Risks for military families include accidents during training, battlefield injury and the stress of frequent moves, to name a few. Service members have a far greater than average chance of becoming disabled or dying prematurely. This makes it especially important for military families to have access to financial and estate planning advice.
The Wall Street Journal article, "How to Serve Military Families," says that in many instances, military spouses are young and financially immature. Military families don't settle in one place for very long, so a non-military spouse may have trouble finding a steady job that would provide a second income and a retirement plan. In that situation, if something happens to the service member, and benefits are paid out, they need to be able to access them immediately. It's more likely that young military families will need help getting an estate plan together and updating things like beneficiary designations.
Financial and estate plans can't be static. They need to reflect a family's current life situation. For example, beneficiary designations on retirement plans need to be reviewed and updated, and many soldiers and sailors name a boot camp buddy as the beneficiary of their Servicemembers Group Life Insurance (SGLI) policy after they enlist. This needs to be changed when they've married and have had children.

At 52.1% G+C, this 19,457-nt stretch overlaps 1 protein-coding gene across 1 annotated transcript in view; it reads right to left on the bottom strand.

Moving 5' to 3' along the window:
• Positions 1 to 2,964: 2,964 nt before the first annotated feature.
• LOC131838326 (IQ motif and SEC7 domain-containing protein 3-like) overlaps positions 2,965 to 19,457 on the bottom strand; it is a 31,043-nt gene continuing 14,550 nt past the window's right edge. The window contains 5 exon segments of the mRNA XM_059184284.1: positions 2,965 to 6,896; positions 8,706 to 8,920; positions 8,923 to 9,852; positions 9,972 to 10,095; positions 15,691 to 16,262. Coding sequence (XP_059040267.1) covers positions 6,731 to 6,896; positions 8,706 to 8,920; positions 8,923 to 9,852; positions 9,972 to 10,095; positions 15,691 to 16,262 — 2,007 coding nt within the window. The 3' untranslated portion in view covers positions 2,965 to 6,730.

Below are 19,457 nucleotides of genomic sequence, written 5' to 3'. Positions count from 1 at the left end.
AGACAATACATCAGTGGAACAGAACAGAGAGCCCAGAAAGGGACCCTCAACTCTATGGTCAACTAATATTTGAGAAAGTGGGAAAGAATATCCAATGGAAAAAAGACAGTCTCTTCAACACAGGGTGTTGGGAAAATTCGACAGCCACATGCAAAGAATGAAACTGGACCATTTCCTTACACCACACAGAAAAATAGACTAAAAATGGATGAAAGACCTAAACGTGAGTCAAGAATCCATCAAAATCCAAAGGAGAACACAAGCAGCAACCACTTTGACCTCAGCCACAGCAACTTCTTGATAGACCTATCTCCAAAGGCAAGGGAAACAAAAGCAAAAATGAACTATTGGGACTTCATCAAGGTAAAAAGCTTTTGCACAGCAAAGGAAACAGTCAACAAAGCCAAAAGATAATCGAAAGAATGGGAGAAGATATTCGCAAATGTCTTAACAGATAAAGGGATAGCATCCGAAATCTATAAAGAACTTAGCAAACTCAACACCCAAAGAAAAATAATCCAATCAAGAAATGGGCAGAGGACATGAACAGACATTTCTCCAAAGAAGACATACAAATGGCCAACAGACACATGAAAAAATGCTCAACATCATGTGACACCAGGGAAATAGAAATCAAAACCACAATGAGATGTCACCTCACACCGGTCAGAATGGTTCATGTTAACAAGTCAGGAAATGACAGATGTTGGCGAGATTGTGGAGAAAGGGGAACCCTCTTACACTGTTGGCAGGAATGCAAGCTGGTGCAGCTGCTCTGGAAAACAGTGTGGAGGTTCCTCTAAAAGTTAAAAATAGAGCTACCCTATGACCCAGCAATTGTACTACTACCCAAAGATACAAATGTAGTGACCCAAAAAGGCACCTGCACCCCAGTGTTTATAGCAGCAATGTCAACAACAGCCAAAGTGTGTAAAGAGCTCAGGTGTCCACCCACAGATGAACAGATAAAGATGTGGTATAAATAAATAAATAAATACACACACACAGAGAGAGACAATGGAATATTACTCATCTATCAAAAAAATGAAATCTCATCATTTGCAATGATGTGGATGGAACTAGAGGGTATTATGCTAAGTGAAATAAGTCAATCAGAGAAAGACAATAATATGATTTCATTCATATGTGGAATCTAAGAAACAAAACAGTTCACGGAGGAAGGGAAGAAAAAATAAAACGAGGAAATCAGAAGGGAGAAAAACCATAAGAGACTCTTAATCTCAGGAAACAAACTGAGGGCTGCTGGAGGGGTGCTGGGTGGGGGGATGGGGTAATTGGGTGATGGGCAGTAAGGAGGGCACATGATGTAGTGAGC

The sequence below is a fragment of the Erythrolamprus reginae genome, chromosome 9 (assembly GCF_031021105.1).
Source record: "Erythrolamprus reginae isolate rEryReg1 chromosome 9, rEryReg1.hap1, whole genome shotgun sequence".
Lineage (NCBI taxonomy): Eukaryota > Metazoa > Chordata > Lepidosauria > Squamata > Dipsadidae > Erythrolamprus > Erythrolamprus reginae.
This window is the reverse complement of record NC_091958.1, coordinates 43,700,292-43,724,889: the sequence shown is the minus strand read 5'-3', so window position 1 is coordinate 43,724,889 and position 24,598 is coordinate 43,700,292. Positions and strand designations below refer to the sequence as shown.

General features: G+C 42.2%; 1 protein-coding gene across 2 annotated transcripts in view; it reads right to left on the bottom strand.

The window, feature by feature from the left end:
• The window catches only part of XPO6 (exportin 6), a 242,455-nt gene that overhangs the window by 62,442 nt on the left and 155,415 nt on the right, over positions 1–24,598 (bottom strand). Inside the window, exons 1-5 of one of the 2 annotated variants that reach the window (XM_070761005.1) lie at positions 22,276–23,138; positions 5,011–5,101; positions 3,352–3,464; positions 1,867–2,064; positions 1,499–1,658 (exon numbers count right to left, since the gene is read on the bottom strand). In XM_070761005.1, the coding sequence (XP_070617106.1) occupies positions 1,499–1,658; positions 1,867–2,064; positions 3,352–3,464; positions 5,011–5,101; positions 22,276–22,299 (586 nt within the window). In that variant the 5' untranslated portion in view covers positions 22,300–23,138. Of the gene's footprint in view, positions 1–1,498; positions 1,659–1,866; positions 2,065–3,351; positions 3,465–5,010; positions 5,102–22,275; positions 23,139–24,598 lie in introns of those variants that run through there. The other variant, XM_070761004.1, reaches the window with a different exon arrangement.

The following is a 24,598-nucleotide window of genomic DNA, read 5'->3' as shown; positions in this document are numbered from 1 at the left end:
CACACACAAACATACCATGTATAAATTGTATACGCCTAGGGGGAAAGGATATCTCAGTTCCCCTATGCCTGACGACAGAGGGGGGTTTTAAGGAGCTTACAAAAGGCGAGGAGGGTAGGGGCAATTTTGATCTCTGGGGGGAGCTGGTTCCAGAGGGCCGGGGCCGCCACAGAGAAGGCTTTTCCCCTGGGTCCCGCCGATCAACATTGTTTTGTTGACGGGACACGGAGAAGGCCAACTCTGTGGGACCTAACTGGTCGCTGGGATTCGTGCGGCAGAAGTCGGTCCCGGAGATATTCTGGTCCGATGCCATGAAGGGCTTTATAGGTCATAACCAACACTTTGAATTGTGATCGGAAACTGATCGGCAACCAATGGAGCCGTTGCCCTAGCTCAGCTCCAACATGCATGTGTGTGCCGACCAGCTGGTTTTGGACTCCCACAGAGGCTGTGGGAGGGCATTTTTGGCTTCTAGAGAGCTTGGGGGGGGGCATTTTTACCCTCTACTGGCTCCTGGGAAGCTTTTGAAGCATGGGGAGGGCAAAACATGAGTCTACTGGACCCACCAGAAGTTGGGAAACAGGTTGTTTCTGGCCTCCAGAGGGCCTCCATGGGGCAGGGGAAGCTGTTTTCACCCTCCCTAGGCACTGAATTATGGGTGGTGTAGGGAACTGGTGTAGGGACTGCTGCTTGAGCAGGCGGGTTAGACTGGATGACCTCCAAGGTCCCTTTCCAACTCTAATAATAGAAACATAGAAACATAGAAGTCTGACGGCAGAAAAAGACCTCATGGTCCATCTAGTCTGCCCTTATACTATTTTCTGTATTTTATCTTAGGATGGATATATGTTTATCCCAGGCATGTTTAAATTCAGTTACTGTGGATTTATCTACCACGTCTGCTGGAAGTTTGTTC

Retirement and insurance plans pay named beneficiaries, separate from the will. A service member's will may provide that his or her child can't access the assets left in trust until he or she reaches age 25. However, if the child is a named beneficiary of an SGLI policy, the proceeds will be paid directly to the child if he or she is 18 or has attained the state's age of majority; or they will be paid—regardless of age—to a legal guardian who may not be the person the service member would have chosen to manage these funds for his or her child. Another way to go is to have a trust for the child be the insurance beneficiary.
Another area of concern for military families is real estate assets. If they move frequently, it is likely that they may own property in multiple states. If the service member dies, it may be difficult for the surviving spouse to manage properties, or the property may end up in probate.
This is why at Family Estate Planning Law Group, we focus on not just creating documents, but on your assets. We believe that the most important aspect of estate planning is knowing how one’s assets are owned. That almost always determines how that asset will pass after your death.
To address this, we work with you to align the ownership (or title) of your assets to align with your estate plan, then work with you on an ongoing basis to ensure that as assets, family situation and laws change, your asset ownership stays in line with your plan.
As always, make sure to speak with an estate planning attorney about your estate plan. They may be aware of planning opportunities you might overlook, so consulting with an experienced estate planning attorney familiar with working with military service members is your best bet. Serving military clients is just one way to show appreciation for the brave men and women who serve our country.
Reference: Wall Street Journal (April 19, 2016) "How to Serve Military Families"